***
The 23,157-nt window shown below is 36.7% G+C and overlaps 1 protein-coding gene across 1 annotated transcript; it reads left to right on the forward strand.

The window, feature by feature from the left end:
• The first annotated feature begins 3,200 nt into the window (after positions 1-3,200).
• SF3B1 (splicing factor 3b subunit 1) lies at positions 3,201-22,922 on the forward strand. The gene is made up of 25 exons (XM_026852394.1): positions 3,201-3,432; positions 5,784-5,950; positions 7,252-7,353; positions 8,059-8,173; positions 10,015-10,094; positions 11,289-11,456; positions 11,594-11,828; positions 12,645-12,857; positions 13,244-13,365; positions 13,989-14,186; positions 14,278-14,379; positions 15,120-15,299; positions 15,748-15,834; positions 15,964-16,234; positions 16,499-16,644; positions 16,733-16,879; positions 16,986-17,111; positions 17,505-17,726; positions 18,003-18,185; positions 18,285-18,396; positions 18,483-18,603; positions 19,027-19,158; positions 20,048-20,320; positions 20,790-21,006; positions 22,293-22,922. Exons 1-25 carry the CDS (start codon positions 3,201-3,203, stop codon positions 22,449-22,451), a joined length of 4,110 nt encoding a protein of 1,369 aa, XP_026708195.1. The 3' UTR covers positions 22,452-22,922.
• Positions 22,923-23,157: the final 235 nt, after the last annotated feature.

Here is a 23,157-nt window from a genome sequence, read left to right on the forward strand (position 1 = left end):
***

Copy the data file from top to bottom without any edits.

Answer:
The 23,157-nt window shown below is 36.7% G+C and overlaps 1 protein-coding gene across 1 annotated transcript; it reads left to right on the forward strand.

The window, feature by feature from the left end:
• The first annotated feature begins 3,200 nt into the window (after positions 1-3,200).
• SF3B1 (splicing factor 3b subunit 1) lies at positions 3,201-22,922 on the forward strand. The gene is made up of 25 exons (XM_026852394.1): positions 3,201-3,432; positions 5,784-5,950; positions 7,252-7,353; positions 8,059-8,173; positions 10,015-10,094; positions 11,289-11,456; positions 11,594-11,828; positions 12,645-12,857; positions 13,244-13,365; positions 13,989-14,186; positions 14,278-14,379; positions 15,120-15,299; positions 15,748-15,834; positions 15,964-16,234; positions 16,499-16,644; positions 16,733-16,879; positions 16,986-17,111; positions 17,505-17,726; positions 18,003-18,185; positions 18,285-18,396; positions 18,483-18,603; positions 19,027-19,158; positions 20,048-20,320; positions 20,790-21,006; positions 22,293-22,922. Exons 1-25 carry the CDS (start codon positions 3,201-3,203, stop codon positions 22,449-22,451), a joined length of 4,110 nt encoding a protein of 1,369 aa, XP_026708195.1. The 3' UTR covers positions 22,452-22,922.
• Positions 22,923-23,157: the final 235 nt, after the last annotated feature.

Here is a 23,157-nt window from a genome sequence, read left to right on the forward strand (position 1 = left end):